Welcome to the latest installment in our new Normalize This Series, where each month, we’ll shine a light on a different “taboo” to provoke thought, spark conversation, and, as always, remind us all that we are not alone on this journey. It’s about encouraging openness and inspiring empathy, connection, and community through heartfelt conversations.
It’s February, and though we admittedly roll our eyes a bit at Valentine’s Day, it feels like a powerful invitation to address our sexual wellness. Sex and sexual pleasure don’t often fit into wellness formulas as we age, and we want to normalize its inclusion. Yes, our needs, bodies, and relationships might be changing, but that only means that we should have the chance to explore new ways for finding pleasure.
We reached out to Alexandra Fine, Co-Founder and CEO of Dame Products, and had an enlightening, honest conversation about what it means to “close the pleasure gap” in pursuit of sexual wellness.
Join us as Alexandra coaches us on bringing some much needed pleasure back into our lives.
Tell us a bit about Dame. What inspired you to start the business?
I started Dame in 2014 with my co-founder Janet Lieberman, an MIT-trained engineer with the purpose of closing the pleasure gap. We wanted to elevate sexual wellness products to honor the power of sexual pleasure instead of treating it like a novelty and/or joke, especially for women, or as we describe more inclusively, vulva-havers.
Before starting the business, I got my MA in clinical psychology with the intention of becoming a therapist. I’ve always been passionate about sexual pleasure. Sex is how we continue to exist as a species, yet we continue to instill a sense of shame around these acts. I wanted to change that through this company.
We love that. We’re here to help normalize sexual wellness, but let’s begin with “sex” itself -- what does it mean? Many of us come from a very limited definition of what that word actually means.
It might actually be easier to reframe the question. I mean, what isn’t it?! Sure, there are some parameters, but not many. Sex is enjoyed by so many different kinds of people with lots of different kinds of bodies, so it’d be really hard to say X plus Z equals sex. The best definition I can think of is anything consensual that provides sexual pleasure, so that might mean genital pleasure, but it also might mean pleasure to any other erogenous zones, which are just as varied and diverse as we are.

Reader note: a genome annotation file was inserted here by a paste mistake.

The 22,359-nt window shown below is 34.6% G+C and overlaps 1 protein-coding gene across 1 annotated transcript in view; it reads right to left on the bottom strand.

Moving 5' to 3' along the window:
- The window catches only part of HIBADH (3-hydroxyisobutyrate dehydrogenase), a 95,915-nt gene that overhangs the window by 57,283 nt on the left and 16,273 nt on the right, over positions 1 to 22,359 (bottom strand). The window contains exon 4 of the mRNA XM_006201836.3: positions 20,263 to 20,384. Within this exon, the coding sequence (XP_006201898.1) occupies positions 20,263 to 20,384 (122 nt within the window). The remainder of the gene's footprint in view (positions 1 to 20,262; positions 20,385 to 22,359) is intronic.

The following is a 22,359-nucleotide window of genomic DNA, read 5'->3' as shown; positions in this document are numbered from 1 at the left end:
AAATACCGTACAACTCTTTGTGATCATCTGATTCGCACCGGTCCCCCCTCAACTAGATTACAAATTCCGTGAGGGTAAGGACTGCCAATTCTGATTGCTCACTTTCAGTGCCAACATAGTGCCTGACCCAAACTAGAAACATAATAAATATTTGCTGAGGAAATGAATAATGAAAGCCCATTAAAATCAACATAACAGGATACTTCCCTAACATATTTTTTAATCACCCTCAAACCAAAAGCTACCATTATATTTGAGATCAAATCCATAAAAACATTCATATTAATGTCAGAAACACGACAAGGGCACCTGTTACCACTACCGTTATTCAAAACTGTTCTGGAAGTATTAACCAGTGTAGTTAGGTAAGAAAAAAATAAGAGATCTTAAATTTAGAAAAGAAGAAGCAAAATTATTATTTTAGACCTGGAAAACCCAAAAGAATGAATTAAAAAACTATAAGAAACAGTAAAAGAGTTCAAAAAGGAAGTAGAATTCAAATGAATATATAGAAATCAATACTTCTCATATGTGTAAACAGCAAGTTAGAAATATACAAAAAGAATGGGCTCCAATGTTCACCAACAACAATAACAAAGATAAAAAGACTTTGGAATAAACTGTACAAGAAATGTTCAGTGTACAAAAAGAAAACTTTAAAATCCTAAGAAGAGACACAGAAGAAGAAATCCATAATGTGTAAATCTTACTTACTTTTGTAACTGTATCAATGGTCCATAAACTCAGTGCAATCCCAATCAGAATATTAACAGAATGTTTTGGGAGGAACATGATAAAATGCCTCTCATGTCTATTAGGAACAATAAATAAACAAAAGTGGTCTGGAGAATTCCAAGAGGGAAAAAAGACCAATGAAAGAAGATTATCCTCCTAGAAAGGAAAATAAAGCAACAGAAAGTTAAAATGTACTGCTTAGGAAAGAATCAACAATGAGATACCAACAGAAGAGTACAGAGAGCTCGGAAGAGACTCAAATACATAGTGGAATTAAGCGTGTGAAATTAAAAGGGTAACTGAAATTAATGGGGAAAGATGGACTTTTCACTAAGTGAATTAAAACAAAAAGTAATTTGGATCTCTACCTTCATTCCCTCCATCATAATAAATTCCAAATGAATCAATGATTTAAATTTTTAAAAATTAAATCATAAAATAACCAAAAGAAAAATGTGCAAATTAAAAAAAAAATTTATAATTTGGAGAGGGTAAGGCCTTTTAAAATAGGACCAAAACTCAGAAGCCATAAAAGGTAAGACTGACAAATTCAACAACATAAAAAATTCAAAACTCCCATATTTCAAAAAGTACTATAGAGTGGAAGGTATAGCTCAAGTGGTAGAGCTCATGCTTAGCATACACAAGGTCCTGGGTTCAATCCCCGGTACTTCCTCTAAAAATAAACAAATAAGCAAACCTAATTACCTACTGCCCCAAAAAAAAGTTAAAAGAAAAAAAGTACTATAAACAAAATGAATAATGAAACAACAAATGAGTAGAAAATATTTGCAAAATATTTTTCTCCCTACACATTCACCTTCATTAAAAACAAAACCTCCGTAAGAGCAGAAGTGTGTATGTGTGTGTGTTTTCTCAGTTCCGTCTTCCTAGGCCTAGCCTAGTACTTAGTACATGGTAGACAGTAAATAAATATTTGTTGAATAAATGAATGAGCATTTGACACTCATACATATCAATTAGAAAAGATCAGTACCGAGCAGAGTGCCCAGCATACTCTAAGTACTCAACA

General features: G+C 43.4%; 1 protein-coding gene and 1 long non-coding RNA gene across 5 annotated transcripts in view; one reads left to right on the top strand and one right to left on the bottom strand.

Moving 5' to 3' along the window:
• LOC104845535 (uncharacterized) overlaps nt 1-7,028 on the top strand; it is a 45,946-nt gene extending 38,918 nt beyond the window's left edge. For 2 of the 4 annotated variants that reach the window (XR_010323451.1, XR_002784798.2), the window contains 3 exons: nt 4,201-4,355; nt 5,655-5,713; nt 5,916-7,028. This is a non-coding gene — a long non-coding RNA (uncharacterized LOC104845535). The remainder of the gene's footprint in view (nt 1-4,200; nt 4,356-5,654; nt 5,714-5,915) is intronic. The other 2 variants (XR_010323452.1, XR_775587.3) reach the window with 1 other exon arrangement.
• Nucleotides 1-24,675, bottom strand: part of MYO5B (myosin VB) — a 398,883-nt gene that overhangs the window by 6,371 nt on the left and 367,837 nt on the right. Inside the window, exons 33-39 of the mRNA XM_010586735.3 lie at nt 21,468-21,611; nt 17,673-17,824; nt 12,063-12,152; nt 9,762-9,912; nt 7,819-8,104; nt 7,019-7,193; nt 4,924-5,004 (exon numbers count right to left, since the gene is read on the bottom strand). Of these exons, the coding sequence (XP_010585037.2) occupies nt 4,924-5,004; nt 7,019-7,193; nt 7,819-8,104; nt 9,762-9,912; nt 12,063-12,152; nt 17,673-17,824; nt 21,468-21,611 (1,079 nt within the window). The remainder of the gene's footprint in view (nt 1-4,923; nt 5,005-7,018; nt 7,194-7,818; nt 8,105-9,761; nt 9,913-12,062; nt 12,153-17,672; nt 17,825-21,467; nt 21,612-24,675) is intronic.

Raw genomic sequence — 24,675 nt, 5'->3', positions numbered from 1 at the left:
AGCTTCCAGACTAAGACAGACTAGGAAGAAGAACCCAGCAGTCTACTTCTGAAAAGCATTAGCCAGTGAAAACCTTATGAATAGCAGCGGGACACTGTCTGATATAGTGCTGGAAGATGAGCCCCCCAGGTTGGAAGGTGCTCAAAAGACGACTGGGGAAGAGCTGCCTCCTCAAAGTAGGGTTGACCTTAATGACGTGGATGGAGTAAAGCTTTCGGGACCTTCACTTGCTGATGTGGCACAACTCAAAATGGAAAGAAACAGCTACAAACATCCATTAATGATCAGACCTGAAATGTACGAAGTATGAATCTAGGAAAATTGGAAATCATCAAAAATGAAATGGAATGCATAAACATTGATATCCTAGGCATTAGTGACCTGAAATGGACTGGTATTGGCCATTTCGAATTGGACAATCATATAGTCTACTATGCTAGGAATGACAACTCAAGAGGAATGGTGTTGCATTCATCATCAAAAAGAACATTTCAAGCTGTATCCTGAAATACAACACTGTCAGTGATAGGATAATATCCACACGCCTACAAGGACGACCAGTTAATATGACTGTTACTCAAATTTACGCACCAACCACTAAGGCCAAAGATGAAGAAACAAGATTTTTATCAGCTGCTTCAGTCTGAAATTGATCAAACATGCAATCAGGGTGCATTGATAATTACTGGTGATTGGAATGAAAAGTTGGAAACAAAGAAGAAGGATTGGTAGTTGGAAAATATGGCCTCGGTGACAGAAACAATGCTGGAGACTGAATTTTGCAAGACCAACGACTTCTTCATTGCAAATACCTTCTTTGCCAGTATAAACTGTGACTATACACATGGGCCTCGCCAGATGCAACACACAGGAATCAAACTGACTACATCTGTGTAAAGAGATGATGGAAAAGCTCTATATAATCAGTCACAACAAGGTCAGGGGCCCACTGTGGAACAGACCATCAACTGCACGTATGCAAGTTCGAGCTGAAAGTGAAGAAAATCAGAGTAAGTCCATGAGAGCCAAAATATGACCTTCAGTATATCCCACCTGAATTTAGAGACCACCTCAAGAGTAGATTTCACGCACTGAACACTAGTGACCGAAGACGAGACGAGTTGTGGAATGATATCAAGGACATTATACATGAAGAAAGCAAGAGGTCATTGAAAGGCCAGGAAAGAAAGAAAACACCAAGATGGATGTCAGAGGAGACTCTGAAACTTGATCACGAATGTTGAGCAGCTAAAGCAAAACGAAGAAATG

Let’s talk about the pursuit of sexual pleasure. When you say “closing the pleasure gap,” what does that mean?
The pleasure gap is so, so real. It basically just explains the gap in the amount of pleasure cis women experience in comparison to their cis male partners. There’s lots of research that suggests that straight cis women have significantly fewer orgasms, so our goal is to design products that work both during solo and partnered play to maximize their experience of pleasure. Combined with wellness and educational programming like our workshops and our blog, Swell, our products are all designed with more holistic pleasure in mind.
From your work, what have you learned about sexual pleasure as we age?
Sexual pleasure can be a part of your life until you die if you prioritize it. That being said, our bodies change, our priorities change, and our relationships to sex change. Sex changes in our lives as we enter long term relationships, when those relationships end, when we have children, and of course, when we hit menopause.
Menopause creates a lot of bodily changes that impact sexual pleasure. Most notably vaginal atrophy and vaginal dryness can cause pain during penetration. Lubrications, hormones, diet and masturbation are all effective ways of combating atrophy. I’ve also spoken to women who say that menopause has really changed their libidos and, while they still enjoy sex, they rarely experience spontaneous desire. On the other hand, though, some tell me about the power they feel in their mature sexuality: no more performance, no more not getting what you want. They know exactly what they want and feel no shame in asking for it. So we can see that pleasure and aging can have an ambivalent relationship, but that there’s lots of power to be harvested here.
We have read that roughly 50% of women stop being sexually active altogether in their 50s. Let’s talk about that.
I have so many thoughts about this. It’s really difficult to pin down exactly what causes this, whether it’s because of generational sexual taboos that link women’s sexual experiences more with child bearing than with pleasure, or because of actual biological changes that happen as we age. My inkling is that it’s a combination of biology and a culture that doesn’t value women’s sexual pleasure, especially as we age. It’s complicated. Because some folks see a decreased libido as a huge problem while others don’t find it troublesome at all. So my goal is to meet people where they are when it comes to desire. Not interested in sex and it keeps you up at night? Let’s work on that. Not interested but it’s, like, a welcome change? That’s cool too. Regardless, there are stigmas and gaps that definitely need to be addressed.
With and without a partner, would you say finding pleasure has become less taboo in the last several years, and how?